New Bedford Scientist: 2.9 Million Whales Were Killed in the 20th Century

Robert Rocha tallied how many whales we killed in the 20th century. His findings have grim implications.


Whale photo via Shutterstock

In late 2012, Robert Rocha of the New Bedford Whaling Museum set out on a daunting and depressing mission: to calculate the number of whales that had been slaughtered throughout the 20th century.

After two and a half years of pouring over data sets, Rocha and his colleagues have determined that at least 2.9 million whales were killed between 1900-1999, far exceeding previous estimates and raising new concerns about the future outlook of certain species.

“I knew a lot of whales had been killed, but I had no idea that the number was going to be that high,” says Rocha, whose findings were detailed this month in the journal Marine Fisheries Review. “I was really surprised at how much whaling was going in the ’50s and ’60s.”

The study draws a clear distinction between the period of “Yankee whaling” associated with New England—Boston, Gloucester, and New Bedford in particular—and the industrialized era of whaling, which came to prominence in the early 1900s with the advent of exploding harpoon guns and steam-powered whaling vessels. Yankee whaling—also known as open-boat whaling, the type depicted in Moby Dick—was on the decline in the late 1880s. New Bedford was the last holdout in the U.S.

“It literally ended in New Bedford in 1925. There was a two-mast schooner that came back in 1925 with a few hundred barrels of sperm whale oil. That was it,” Rocha says.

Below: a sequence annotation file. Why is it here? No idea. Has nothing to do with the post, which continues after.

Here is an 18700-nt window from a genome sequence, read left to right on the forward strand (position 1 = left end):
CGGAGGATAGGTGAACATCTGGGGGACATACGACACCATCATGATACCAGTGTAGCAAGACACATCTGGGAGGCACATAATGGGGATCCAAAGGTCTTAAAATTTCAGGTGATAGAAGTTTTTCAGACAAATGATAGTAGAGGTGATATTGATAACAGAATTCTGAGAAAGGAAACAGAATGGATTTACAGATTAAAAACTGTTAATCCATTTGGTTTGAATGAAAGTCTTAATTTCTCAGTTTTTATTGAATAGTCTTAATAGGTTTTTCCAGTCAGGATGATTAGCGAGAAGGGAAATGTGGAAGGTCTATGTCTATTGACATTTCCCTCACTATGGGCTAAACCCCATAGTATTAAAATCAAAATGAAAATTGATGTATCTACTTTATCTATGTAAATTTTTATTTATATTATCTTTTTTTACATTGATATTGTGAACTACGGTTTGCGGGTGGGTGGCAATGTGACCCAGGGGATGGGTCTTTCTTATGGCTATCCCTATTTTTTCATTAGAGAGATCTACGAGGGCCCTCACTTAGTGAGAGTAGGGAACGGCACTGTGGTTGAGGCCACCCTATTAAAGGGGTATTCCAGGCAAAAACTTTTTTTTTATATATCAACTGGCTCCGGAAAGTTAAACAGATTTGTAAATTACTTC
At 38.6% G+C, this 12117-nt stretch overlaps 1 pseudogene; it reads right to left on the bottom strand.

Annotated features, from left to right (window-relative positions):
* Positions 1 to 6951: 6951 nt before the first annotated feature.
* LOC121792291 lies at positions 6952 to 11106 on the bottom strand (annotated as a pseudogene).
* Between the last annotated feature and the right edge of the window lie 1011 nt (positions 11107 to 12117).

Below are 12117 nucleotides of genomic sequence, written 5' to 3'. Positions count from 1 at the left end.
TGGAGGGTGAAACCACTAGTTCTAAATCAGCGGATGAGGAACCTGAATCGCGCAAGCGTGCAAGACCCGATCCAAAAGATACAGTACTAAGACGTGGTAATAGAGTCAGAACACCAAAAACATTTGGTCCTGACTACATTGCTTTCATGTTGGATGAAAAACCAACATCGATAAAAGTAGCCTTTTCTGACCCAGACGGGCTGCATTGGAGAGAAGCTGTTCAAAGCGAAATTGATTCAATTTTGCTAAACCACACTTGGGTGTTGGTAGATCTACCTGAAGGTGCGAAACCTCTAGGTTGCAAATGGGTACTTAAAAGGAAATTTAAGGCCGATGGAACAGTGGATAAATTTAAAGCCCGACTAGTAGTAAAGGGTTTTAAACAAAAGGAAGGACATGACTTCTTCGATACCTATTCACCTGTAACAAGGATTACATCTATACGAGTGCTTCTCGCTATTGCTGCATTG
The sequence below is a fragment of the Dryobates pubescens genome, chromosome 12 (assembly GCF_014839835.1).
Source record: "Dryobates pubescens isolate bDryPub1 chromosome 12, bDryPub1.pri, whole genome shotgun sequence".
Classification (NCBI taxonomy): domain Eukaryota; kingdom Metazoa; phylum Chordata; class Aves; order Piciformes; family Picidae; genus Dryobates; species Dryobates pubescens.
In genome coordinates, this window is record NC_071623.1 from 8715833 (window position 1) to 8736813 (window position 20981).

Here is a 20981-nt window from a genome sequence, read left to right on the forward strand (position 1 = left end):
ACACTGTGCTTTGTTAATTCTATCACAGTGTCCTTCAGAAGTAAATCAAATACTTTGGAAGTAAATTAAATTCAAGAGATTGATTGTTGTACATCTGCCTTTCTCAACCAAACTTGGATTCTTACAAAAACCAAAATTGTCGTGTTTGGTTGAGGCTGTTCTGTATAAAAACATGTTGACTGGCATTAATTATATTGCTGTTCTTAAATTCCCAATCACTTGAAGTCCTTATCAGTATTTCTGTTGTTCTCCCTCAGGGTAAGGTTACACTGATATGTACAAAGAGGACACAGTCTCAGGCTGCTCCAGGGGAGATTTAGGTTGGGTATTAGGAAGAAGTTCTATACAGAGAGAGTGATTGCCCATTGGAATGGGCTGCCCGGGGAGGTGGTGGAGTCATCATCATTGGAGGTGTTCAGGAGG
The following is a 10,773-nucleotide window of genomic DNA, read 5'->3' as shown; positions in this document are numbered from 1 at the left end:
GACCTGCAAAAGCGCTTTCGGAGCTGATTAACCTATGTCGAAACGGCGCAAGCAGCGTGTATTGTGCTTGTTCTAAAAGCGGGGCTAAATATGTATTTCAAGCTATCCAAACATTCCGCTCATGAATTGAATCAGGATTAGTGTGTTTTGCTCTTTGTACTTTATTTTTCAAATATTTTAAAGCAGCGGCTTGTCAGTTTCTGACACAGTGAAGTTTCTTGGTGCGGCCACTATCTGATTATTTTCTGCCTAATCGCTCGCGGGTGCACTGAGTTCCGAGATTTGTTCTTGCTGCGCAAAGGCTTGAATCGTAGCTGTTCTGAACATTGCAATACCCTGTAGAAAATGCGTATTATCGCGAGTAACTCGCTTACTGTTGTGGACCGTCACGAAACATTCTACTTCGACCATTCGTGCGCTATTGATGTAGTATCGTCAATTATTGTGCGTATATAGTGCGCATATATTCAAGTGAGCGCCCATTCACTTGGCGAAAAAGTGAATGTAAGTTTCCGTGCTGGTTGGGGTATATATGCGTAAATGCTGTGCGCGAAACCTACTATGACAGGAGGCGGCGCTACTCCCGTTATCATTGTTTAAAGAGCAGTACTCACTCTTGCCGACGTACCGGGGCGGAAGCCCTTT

From then on out, the mass-market approach dominated the industry and essentially “emptied the oceans” of whales. To illustrate this point, the study notes, “Between 1900 and the middle of 1962, the same number of sperm whales had been killed by industrial methods as had been taken during the 18th and 19th centuries.”

During the century the study examined, an astonishing 560,000 sperm whales, nearly a million fin whales, and 379,000 blue whales were killed. Blue whales remain endangered, with only 10,000 estimated to be left in the wild.

One particularly noteworthy element of Rocha’s study is that it includes some of the most accurate data on Soviet whaling fleets ever compiled. It was common that Soviet biologists kept two sets of books—one accurately documenting all the kills, and one with fudged numbers that would be turned over to the International Whaling Commission.

“We ended up finding out that they were taking whales smaller than IWC permitted, that they were taking females, that they were taking calves,” Rocha says. “But it’s not like you can blame the Soviets for all the other millions of animals that were killed. There were certainly plenty of other countries involved. It was a global business.”

Among the factors that compelled Rocha to carry out the study is that some visitors to the New Bedford Whaling Museum end up feeling sad, associating the rich history with the present plight of whales. But Rocha says it was the industrialized approach of the 20th century that truly decimated the whales.